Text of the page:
Home Sports News Cricket SA leadership buckles after tense 48 hours of crisis meetings

Cricket SA leadership buckles after tense 48 hours of crisis meetings

Cricket South Africa leadership buckles after tense 48 hours of crisis meetings

In a dramatic 48 hours following Sports Minister Nathi Mthethwa’s decision to strip Cricket South Africa of its status as the sport’s governing body, it seems that sense has prevailed.

It was a frantic weekend of meetings between stunned members of cricket’s leadership,

but it appears that the few remaining dissenters on the Cricket South Africa (CSA) Members’ Council (MC) have backed down.

In a dramatic move on Friday, 23 April, Sports Minister Nathi Mthethwa invoked section 13 of the National Sport and Recreation Act. As a consequence, when the action is gazetted, CSA is no longer recognised as the sport’s mother body. It meant all SA’s national cricket teams would have no global standing.

At a special general meeting (SGM) on 17 April, in a secret ballot, five provincial presidents voted against structural changes, three abstained and six voted for the changes. The MC failed to reach a 75% majority despite earlier correspondence that the SGM was a formality to ratify the changes.

This plunged the game deeper into crisis.

Last November, when the MC ratified the appointment of an interim board, which had a clear mandate to amend governance structures, it knew what needed to happen.

However, after a tense weekend the remaining dissenters resisting changes in governance that are aimed at strengthening CSA as a business, ran out of options.

At about 9pm on Sunday night, five of the 14 provincial presidents on the MC, who had resisted governance changes for months, grudgingly agreed to accept amendments to the Memorandum of Incorporation (MOI).

A joint statement from the MC and the interim board read:

“The Members’ Council and the board are very pleased to announce that a crisis has been averted and agreement has been reached on all those outstanding issues.

“This agreement will now trigger an expedited process to adopt the MOI in terms of the Companies Act (s60) within 48 hours.

“By reaching this agreement, cricket in South Africa has adopted a governance model which is best practice both in South Africa and internationally.”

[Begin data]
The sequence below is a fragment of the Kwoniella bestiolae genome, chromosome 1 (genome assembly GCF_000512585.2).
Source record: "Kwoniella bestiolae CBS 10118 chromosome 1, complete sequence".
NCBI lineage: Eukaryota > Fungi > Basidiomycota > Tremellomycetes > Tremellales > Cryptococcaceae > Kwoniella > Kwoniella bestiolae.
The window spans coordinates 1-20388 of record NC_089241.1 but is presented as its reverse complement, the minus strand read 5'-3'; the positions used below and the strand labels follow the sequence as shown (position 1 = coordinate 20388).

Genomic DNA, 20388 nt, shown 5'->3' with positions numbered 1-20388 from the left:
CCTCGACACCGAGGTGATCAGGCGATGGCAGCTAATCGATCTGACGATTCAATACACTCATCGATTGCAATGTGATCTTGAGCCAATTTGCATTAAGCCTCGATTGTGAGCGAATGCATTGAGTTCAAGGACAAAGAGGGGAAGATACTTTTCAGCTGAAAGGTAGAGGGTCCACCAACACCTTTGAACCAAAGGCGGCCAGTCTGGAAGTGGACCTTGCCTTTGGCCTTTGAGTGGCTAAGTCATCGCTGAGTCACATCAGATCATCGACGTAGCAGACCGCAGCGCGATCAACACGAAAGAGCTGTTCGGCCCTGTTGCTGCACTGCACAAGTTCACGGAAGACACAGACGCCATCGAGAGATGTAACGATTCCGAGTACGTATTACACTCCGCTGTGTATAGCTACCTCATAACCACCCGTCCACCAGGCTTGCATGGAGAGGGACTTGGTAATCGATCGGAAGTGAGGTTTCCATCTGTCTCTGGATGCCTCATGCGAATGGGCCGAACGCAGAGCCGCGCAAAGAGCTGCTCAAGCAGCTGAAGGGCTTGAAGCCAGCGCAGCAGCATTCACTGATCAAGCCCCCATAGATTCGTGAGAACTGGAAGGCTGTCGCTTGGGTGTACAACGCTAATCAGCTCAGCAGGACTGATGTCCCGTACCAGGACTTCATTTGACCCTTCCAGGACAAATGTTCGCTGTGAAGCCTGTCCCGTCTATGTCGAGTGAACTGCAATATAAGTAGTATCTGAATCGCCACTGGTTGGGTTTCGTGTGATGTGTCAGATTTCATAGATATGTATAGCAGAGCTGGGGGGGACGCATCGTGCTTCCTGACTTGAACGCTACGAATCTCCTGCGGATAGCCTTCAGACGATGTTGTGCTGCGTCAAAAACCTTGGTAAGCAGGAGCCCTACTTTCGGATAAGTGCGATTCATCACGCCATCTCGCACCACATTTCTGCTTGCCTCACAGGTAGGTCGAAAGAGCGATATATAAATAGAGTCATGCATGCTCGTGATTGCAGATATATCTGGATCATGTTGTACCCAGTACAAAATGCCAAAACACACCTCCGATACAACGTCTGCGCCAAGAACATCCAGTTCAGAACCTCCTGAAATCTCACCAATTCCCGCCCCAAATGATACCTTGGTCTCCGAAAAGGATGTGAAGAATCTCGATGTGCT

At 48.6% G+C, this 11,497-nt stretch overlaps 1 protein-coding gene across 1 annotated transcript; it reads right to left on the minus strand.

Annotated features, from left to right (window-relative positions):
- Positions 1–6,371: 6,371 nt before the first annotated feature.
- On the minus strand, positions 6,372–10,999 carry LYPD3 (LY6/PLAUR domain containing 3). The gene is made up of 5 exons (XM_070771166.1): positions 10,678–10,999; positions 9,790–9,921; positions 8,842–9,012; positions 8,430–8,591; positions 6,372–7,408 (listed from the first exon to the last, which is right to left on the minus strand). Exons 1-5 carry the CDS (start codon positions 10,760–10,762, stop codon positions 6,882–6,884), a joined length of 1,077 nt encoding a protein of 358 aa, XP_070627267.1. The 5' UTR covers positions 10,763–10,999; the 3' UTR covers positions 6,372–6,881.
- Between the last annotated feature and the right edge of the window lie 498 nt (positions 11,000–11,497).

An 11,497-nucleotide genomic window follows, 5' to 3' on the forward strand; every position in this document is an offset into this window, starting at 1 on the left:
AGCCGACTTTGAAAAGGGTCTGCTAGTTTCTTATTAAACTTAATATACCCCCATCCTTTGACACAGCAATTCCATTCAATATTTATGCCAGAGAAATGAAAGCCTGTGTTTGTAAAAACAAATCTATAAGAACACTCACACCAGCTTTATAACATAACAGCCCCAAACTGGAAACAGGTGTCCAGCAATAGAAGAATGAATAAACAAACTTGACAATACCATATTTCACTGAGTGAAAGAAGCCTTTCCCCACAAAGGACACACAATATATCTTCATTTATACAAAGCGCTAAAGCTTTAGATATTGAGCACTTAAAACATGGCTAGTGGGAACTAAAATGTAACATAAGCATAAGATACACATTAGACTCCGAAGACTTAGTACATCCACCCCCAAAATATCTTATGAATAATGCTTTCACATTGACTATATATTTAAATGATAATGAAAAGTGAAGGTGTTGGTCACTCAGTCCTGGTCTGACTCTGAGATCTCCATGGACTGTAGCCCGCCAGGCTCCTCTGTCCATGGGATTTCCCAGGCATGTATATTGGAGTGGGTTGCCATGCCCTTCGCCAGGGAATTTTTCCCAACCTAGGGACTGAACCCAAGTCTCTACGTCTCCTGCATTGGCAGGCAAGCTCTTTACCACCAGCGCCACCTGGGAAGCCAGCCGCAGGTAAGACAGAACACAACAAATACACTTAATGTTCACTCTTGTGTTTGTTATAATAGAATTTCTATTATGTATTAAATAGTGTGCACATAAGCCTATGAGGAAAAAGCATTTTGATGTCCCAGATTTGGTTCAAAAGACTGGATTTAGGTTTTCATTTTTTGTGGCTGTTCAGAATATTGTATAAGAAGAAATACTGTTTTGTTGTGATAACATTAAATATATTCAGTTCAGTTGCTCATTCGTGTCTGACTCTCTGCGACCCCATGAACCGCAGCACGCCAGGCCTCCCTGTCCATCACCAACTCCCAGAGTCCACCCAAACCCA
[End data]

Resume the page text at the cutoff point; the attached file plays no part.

Another SGM will not be required to reach the needed 75% majority to implement the changes. Despite previous reneged-on agreements to accept the amended MOI, it seems there is no more room for manoeuvre.

Acceptance was grudging

But make no mistake, those dissenting provincial presidents made this move under

duress, after weeks of obfuscation and hiding behind “process” rather than giving reasons

for their fear of good corporate governance practices being implemented.

The fact that the dissenters do not want to be named has weakened any legitimate claims

they may have had against this move. Had they declared themselves and outlined their

concerns in a logical way, they might have won more sympathy.

The 450-page Fundudzi report, an independent forensic report into the state of CSA,

uncovered a multitude of governance failures by both the previous board and the MC.

It was obvious that CSA could not rectify its own structures, which is why Mthethwa stepped in last October.

Fundudzi provided a roadmap for the interim board to follow.

The interim board also had a nine-point mandate with a clear instruction to implement the

2012 Nicholson recommendations, which put an independent board and chairperson at

the heart of those structural changes.

The acting president of the Members’ Council,

Rihan Richards, said in Sunday’s statement:

“The Members’ Council is pleased to have been part of a thorough and fruitful consultative process today.